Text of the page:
Drift Away to this Popular Central Coast Trail

By Gretchen Ammerman | Monday, January 6, 2020

I live very close to one of Oregon’s most popular outdoor destinations, Drift Creek Falls. And as often happens when something is in your backyard, I am quite blasé about it  the fact that I can visit whenever I want to means I rarely visit at all.

But every time I do, (roughly once a year) I wonder why I don’t visit more. Perhaps it’s the fact that it takes longer for me to drive to the trailhead than it takes me to complete the roughly 3-mile round trip hike to the falls.

Getting from my driveway to the trail's designated parking area takes only three left turns, but that third turn gets me to the bottom of Forest Road 17. From there it is a steep 10-mile drive to the trailhead. Coming back down that hill isn’t something the brakes on my camping-ready mini van, that turns 12 this year, should be subjected to on a regular basis.

It’s truly a beautiful hike though, so I keep coming back. The forest is filled with giant trees that stamp their personalities on the paths: some drop needles that, once dead, turn a lovely brownish red – a striking contrast to the bright green of most of the rest of the surroundings. Others survive though they have large and small buttress roots exposed and are vulnerable on many sections of the route; some roots are so large it takes a scramble to get over them.

The falls are the main attraction for attempting this moderate but still-not-easy hike, and late winter and early spring are the best seasons during which to experience their full glory. Scout, my four-legged hiking buddy, and I headed there recently when temperatures were in the high 40s and the rain was relentless. Nevertheless, we were not alone. To give you some idea of how popular this trail is, two groups were on the trail with us and another pulled into the parking lot as we were leaving. We heard the roar of the falls well before we saw them, and we are still in the early part of the rainy season.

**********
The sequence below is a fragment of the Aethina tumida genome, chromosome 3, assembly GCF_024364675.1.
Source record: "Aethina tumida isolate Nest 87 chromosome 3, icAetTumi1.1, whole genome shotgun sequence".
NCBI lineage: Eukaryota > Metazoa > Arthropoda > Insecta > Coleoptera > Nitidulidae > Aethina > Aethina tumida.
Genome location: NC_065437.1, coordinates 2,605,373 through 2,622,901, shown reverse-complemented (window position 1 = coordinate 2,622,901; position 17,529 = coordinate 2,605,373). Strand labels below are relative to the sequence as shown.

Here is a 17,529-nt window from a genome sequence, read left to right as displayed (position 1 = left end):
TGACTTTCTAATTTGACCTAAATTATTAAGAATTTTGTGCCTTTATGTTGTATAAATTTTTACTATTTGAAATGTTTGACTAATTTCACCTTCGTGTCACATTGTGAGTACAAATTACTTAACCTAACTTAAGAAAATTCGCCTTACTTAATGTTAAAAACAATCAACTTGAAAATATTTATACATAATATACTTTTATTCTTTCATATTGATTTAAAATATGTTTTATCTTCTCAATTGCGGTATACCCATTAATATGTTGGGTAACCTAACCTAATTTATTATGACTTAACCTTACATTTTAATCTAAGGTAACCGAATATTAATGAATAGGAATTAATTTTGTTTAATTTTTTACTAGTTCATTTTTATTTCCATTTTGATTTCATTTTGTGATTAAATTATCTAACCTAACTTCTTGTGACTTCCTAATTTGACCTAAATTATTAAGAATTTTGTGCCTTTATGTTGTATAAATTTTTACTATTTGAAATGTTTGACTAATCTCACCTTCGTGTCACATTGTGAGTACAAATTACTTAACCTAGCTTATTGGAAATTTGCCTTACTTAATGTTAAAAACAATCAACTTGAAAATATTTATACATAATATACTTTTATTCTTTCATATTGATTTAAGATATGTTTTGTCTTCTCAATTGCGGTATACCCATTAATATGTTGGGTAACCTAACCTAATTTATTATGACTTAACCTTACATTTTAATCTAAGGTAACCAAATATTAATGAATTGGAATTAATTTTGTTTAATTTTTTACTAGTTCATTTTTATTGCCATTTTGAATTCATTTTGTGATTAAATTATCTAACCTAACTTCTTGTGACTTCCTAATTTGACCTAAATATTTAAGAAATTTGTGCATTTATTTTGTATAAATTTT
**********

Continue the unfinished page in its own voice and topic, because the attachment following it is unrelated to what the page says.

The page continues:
The suspension bridge is another thing that makes people love to come here. About 100 feet above the lowest point below it and 240-feet long, the bridge is an engineering marvel that I just learned has a tragic incident in its creation story. ...

Scout crossing the iconic Drift Creek Falls bridge in rain gear

The man who championed the building of the bridge in the late 1990s was an engineer named Scott Paul. While helping with the initial construction, a rigging accident caused Paul to fall to his death. When you are about to cross the bridge or after you are heading back, take a moment to look at the plaque dedicated to the man who created a thing of beauty for future generations even if he never got to see his dream bridge completed.

The plaque dedicated to Scott Paul, who didn't live to see the bridge completed

Drift Creek Falls is within the Siuslaw National Forest, so if you have a Northwest Forest Pass, which I highly recommend, parking is free. Otherwise a day-use pass is $5. The Northwest Forest Pass covers not only a large number of hiking trails in Oregon, it works in Washington, too, and covers 17 national forests and two national volcanic monuments among other attractions.

Because of the roots on the trail and the not-insignificant elevation change, the trail isn't an easy trip for wheelchairs or non-off-road strollers. Large puddles also tend to stick around during the rainy season.

Though you can normally reach the trailhead from two directions: the access point from Oregon Highway 18 is not recommended until March because of road work. Until then or any other time of year you can take Drift Creek Road, just south of Lincoln City, turn right on Anderson Creek Road and look for the signs to Forest Road 17. (Just be careful not to end up in my driveway!)

For other things to do on the Central Coast, check out our Daytime Events calendar. For evening entertainment, our Nightlife page steers you to the top happenings on the Central Coast.

About the Author Gretchen Ammerman
Gretchen Ammerman received an Environmental Science degree from Humboldt State University and was soon running a state environmental agency in Hawaii. She gave it up for the glamorous life of the freelance writer. This led to steady employment as a newspaper editor in Lincoln City, OR, where she knew she was doing well when the paper was threatened with a lawsuit within a week. Though the work was rewarding, she returned to freelance writing to have more freedom to explore the beautiful state of Oregon with her adopted dog, Scout.